FC Porto have grown accustomed to bidding farewell to star names each season, but their willingness to place faith in young talent has paid handsome dividends down the years.
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Ricardo Carvalho, Deco, Anderson, Lucho González, Lisandro López, Bruno Alves, Raul Meireles, Falcao – just some of the star names FC Porto have sold since winning the UEFA Cup in 2003. Add to that list coaches José Mourinho and André Villas-Boas and it becomes an exodus of talent from both pitch and bench that would take its toll on any team.
Not Porto though. Having recouped in the region of €400m in transfer fees since that 2003 triumph, the club have invested wisely. Indeed, the growing clamour for their current players tells as much of a story as the 16 trophies they have lifted – including the UEFA Champions League in 2004 – since that famous night against Celtic FC in Seville.
To compete successfully against the financial muscle of sides in Spain, England and Italy, Porto have needed to be agile and fleet-footed in the transfer market. Investing in youth and giving youngsters their chance has been a key strategy since the 1980s when star man Paulo Futre joined Club Atlético de Madrid.
For fans, it may hurt to see heroes leave, yet they can place confidence in the fact that more often than not the next big thing is just around the corner. "We have to be permanently studying the youth market. This is what allows us to keep fighting, despite having a budget 20 times less in respect to income [than other leading clubs]," Porto president Jorge Nuno Pinto da Costa said. "Year after year we lose great players and then put our faith in players with great potential."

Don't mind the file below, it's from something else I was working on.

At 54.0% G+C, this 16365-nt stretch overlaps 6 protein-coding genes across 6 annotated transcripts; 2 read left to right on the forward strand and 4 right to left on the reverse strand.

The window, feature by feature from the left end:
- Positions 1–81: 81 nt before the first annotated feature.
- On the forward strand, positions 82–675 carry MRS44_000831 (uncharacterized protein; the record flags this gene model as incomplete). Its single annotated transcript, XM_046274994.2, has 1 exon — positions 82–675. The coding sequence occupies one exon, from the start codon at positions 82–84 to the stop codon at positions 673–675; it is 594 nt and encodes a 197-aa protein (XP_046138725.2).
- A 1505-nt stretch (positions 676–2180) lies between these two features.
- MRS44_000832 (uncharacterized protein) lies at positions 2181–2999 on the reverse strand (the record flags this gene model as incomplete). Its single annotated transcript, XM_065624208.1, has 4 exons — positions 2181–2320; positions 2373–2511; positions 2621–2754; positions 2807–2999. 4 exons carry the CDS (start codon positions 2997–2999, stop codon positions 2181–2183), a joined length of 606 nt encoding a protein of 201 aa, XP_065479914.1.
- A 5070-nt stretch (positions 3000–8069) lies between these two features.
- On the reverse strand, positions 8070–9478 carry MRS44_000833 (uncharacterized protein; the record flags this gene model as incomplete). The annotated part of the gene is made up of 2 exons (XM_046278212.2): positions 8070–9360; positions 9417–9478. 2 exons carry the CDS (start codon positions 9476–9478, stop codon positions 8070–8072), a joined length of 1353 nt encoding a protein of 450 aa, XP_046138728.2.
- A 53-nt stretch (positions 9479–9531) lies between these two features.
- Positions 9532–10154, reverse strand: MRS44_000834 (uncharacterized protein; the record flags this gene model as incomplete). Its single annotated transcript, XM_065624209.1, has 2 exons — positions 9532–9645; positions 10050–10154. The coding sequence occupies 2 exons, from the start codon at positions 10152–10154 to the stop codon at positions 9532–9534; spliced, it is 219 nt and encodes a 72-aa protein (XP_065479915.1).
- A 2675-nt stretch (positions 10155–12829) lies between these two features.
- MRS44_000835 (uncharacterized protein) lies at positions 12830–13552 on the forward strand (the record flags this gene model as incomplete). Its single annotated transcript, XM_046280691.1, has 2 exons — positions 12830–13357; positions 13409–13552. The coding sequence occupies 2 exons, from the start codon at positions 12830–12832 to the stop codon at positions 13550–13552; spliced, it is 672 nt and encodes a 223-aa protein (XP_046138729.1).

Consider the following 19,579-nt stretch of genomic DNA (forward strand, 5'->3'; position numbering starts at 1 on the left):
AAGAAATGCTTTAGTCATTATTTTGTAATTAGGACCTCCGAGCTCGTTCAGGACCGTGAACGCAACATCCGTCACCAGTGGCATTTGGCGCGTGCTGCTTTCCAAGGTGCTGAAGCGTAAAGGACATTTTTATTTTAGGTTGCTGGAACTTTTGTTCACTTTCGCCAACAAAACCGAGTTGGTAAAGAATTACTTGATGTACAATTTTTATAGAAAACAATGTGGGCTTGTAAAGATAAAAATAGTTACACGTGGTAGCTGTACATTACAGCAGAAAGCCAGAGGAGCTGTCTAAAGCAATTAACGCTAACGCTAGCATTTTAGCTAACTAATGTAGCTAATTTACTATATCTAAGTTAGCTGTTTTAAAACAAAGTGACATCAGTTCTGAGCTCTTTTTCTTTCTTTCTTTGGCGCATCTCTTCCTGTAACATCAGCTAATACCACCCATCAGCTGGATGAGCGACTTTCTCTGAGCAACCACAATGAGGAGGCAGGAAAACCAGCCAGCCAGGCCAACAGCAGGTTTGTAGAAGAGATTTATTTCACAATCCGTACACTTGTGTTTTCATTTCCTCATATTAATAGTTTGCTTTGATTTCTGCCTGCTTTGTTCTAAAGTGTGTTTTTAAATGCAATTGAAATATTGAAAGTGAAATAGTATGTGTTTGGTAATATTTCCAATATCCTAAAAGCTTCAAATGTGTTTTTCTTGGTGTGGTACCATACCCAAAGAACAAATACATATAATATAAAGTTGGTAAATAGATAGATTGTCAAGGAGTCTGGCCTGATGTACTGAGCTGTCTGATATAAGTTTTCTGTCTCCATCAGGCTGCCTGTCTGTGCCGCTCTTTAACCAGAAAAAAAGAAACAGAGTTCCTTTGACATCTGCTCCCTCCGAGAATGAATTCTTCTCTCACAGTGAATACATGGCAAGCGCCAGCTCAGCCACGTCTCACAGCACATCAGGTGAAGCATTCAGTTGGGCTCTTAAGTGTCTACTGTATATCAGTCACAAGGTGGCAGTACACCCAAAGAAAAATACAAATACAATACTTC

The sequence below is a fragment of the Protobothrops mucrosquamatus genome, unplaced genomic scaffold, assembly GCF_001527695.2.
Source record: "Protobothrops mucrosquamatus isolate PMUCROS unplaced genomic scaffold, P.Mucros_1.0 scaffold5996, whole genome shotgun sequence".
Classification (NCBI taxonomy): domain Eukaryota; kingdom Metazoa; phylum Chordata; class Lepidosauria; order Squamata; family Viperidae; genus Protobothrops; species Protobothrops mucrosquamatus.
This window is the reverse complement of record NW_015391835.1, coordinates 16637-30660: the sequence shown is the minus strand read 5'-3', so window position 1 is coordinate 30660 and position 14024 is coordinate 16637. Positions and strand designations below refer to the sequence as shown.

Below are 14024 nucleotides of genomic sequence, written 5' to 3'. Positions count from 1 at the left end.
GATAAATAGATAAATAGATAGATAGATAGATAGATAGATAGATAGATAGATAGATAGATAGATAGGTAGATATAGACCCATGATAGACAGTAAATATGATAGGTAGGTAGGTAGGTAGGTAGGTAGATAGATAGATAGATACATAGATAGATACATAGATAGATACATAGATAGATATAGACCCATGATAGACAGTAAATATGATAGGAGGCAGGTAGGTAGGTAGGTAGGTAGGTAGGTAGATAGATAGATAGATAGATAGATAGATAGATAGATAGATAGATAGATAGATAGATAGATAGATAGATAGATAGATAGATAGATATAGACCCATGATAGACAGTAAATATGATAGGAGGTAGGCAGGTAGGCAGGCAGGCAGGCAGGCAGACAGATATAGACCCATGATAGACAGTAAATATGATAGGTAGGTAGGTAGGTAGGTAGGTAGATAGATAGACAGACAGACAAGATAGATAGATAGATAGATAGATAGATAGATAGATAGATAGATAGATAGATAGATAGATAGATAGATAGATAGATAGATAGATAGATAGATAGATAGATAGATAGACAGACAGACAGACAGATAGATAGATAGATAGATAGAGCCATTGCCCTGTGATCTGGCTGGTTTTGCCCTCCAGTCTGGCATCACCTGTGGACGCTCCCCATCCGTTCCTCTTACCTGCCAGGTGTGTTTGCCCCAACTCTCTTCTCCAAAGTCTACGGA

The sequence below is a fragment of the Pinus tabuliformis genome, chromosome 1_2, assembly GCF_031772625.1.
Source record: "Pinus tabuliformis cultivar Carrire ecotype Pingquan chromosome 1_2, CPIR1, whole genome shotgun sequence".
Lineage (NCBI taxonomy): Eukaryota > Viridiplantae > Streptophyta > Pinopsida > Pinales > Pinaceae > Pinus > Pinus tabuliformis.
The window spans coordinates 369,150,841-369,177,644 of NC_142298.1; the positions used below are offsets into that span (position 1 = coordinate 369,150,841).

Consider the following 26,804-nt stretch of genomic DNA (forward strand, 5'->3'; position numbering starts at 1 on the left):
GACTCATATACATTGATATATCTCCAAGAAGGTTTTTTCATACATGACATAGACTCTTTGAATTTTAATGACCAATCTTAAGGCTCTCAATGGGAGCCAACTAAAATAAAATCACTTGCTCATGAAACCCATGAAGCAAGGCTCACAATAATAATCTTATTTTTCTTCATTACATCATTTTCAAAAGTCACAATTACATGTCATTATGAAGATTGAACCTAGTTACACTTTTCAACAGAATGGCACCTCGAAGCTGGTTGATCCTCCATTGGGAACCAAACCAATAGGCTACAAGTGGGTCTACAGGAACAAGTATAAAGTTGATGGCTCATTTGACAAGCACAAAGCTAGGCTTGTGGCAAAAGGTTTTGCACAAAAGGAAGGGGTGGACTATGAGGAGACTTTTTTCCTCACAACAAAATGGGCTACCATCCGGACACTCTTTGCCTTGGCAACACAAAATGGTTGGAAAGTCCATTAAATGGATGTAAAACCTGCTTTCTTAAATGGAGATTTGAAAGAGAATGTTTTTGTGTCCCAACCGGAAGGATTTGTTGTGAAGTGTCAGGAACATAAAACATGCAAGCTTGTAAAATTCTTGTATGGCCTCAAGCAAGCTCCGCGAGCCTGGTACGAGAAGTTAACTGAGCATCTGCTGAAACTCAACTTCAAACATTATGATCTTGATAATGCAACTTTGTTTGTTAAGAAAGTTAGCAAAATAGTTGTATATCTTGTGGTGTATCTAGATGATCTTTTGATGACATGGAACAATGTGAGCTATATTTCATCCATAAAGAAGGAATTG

This belief has paid off. If Vítor Pereira's appointment as coach in June came as a surprise to some, it should not have. Like Mourinho and Villas-Boas before him, it is all about spotting talent, trusting it and creating the space in which it can thrive.
Rui Barros, now a scout at the Estádio do Dragão, knows all about that. The attacking midfielder was playing on loan in the second division at Varzim SC when Porto won the European Champion Clubs' Cup in 1987. Six months later he was scoring in the UEFA Super Cup against AFC Ajax to earn a move to Juventus for a Portuguese record €5m fee.
"I came to Porto when I was a junior and they decided to loan me out to gain experience," Barros said. "They called me back two years later and the rest is history. I had been playing in the second division, then all of the sudden I found myself facing the big guns in Europe. We're definitely talking about a unique club in world football. You can see that in the way new players arrive and quickly adapt, but also when they leave.
I doubt there's a former Porto player who hasn't good things to say about his time here."
Forward Hulk concurs, explaining just how important that reputation is in attracting talent to the Dragão. "Porto have lots of fans in Brazil and they follow all the games on TV," he said. "I didn't have to think twice when offered the chance to play here as it was always a dream for me to represent Porto.
I came here when I was 15 and went to a Porto match at the old Estádio das Antas. I was simply amazed by everything I saw and promised myself that one day I would wear the Porto shirt. It took seven years to fulfil that dream but I'm here now and couldn't be happier."
Porto's South American contingent will grow to 16 players when new Brazilian duo Danilo and Alex Sandro arrive, and for Barros it is as much about how the players are treated off the pitch as on it that feeds into their success. "Some South American players brought in were already playing in Europe [e.g. Fernando Belluschi and Freddy Guarín] but in other cases you have a very young player moving to a new continent, a new city, a new club. Those factors could be a serious problem but that's not the case with Porto.
Players come here and feel at home straight away. They immediately understand they have signed for a great club with a winning culture."
The knowledge that they will get the opportunity to impress on the European stage makes Porto a desirable destination for the next generation and gives the club an edge in the market – even against some of Europe's biggest sides. "The tricky part of the scouting process is that everybody is doing the same thing," Barros said. "Big clubs are always on the lookout for the next big thing so we need to be fast and accurate in our picks. A bit of luck also helps." Porto have been making their own luck for years.
This article is from the official UEFA Super Cup programme. Purchase your copy here.